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  • Maddy Brown

From Facebook: It’s Not The Student’s Job

This post was originally made on my personal Facebook page on December 17, 2019. It has reached over 2,100 shares and 2,200 likes in the past few weeks since its original posting, a response I wasn’t expecting but am thrilled it has received.


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This past weekend at a show, I overheard so many cruel words from trainers to students. “That was embarrassing,” one snarled without even looking at the student. “So we waited 8 hours today for you to go in and do THAT,” another said after a less than stellar round. Unfortunately, this isn’t the first time I’ve heard things like this from trainers. I actually hear it a lot. At the TIP Championships this summer, I overheard a trainer growl at her pre-teen student, “We did not come all this way, your parents did not spend all this money, for you to go in and blow it.” My rider and I looked at each other in horror. I’ve had kids and parents come to me with a form of PTSD after years of being belittled by former trainers, being told “you’ll never be as good as Sally,” or “why can’t you just ride like Suzy?” It’s sad, and it’s pathetic.

Look, my kids don’t lay it down every time. No one does. Each of my riders made mistakes this weekend, some big and some small. I had one rider come out of the ring in tears after a trip that was going great until all of a sudden it wasn’t. And what did I do? Give her a hug, tell her it’s no big deal, and assure her that she’ll just get right back on and try again tomorrow. Which she did, and she had a beautiful round.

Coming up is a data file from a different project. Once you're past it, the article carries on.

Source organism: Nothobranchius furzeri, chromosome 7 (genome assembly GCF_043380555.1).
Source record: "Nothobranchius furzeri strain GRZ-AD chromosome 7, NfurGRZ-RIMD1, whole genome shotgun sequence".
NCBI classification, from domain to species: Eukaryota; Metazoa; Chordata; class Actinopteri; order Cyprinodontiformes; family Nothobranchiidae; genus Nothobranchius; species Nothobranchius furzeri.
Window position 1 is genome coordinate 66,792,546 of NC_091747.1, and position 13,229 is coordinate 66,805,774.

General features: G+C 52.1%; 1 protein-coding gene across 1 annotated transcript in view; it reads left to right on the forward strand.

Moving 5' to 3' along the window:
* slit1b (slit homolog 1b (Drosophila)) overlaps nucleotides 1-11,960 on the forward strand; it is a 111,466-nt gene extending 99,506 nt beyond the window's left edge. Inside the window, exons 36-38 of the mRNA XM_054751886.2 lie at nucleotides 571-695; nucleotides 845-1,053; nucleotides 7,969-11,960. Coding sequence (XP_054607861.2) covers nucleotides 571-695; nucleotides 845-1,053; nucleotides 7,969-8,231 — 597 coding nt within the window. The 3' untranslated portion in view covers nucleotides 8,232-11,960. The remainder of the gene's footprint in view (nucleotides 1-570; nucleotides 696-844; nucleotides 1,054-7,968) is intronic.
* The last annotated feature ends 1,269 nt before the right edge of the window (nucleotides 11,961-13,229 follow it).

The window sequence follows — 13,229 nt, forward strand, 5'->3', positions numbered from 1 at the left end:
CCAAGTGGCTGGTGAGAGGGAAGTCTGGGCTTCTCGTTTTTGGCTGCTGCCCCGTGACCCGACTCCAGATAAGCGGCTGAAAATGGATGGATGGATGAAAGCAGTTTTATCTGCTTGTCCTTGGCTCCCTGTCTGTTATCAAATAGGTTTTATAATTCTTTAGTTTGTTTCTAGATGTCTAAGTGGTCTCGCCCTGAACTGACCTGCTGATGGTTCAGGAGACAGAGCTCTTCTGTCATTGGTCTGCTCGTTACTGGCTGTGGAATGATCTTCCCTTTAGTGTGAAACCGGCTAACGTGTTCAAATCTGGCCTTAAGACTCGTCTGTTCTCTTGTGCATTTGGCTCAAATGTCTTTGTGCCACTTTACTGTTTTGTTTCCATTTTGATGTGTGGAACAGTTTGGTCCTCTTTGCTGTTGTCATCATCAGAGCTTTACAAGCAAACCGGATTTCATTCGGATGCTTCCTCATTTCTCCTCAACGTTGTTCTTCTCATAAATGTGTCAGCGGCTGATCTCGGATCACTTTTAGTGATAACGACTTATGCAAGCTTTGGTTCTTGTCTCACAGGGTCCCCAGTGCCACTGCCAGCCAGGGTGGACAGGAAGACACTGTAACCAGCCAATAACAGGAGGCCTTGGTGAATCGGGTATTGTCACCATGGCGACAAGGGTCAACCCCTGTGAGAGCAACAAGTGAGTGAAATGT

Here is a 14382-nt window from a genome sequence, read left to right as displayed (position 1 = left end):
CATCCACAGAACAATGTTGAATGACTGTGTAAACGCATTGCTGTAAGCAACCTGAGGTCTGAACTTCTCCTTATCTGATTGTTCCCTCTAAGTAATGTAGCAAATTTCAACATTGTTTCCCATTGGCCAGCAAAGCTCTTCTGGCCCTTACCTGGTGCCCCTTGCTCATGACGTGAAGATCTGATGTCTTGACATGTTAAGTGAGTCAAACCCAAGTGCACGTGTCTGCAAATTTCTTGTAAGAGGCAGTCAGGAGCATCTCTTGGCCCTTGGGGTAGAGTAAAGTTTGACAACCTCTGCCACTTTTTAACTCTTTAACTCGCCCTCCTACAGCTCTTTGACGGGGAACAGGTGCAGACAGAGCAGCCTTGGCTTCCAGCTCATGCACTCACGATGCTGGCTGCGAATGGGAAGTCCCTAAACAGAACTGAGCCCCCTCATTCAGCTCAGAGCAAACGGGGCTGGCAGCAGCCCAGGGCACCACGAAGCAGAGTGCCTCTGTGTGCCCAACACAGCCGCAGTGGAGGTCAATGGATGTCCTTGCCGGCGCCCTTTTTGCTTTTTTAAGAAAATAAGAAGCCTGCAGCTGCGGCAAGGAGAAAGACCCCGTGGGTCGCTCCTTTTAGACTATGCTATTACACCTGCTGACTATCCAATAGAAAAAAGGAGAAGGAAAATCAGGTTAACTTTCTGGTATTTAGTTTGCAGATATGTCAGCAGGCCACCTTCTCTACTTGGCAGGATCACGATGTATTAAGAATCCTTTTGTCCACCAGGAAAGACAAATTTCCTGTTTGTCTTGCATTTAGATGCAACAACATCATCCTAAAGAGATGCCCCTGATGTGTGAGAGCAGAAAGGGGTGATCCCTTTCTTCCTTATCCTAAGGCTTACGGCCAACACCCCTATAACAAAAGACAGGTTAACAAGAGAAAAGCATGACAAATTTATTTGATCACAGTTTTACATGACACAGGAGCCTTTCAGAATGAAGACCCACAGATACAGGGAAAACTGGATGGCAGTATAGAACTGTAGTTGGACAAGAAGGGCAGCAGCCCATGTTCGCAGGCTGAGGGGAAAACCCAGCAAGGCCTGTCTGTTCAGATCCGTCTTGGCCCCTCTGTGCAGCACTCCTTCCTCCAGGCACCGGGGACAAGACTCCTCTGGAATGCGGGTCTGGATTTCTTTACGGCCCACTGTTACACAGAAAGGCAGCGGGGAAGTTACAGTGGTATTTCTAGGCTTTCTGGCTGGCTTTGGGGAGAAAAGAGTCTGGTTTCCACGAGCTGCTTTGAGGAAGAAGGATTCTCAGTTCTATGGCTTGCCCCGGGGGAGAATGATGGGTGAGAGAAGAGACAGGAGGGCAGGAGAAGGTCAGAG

No one is trying to make a mistake. No one wants to mess up. These kids show up day in and day out, try to get it right, and sometimes it just doesn’t go according to plan. They’re learning, for Pete’s sake! As professionals, they look up to us. They admire us, they want to please us, and they want our approval. As a professional, it is completely inappropriate to ever belittle a student, to embarrass them in front of their peers, to compare them to others, to make them feel even worse than they already do walking out of a messy round.


It is not the student’s responsibility to justify their trainer’s legitimacy. It is not the student’s responsibility to make their trainer “look good”. It’s their job to try their best to employ the training they’ve received, and that’s it. If you as a trainer can't handle children making mistakes, then you need to do something else. Yelling at them isn’t productive. It isn’t constructive. It will not make them better. It will make them quit.


If you’re a professional, please try to be patient and considerate with your riders. Teach them, encourage them, and improve them.

If you’re a parent, please do not pay people to verbally abuse your children. Find someone who cares about your kid and wants them to grow, not someone who holds your child accountable for proving their validity as a professional.


Stepping off my soapbox now.


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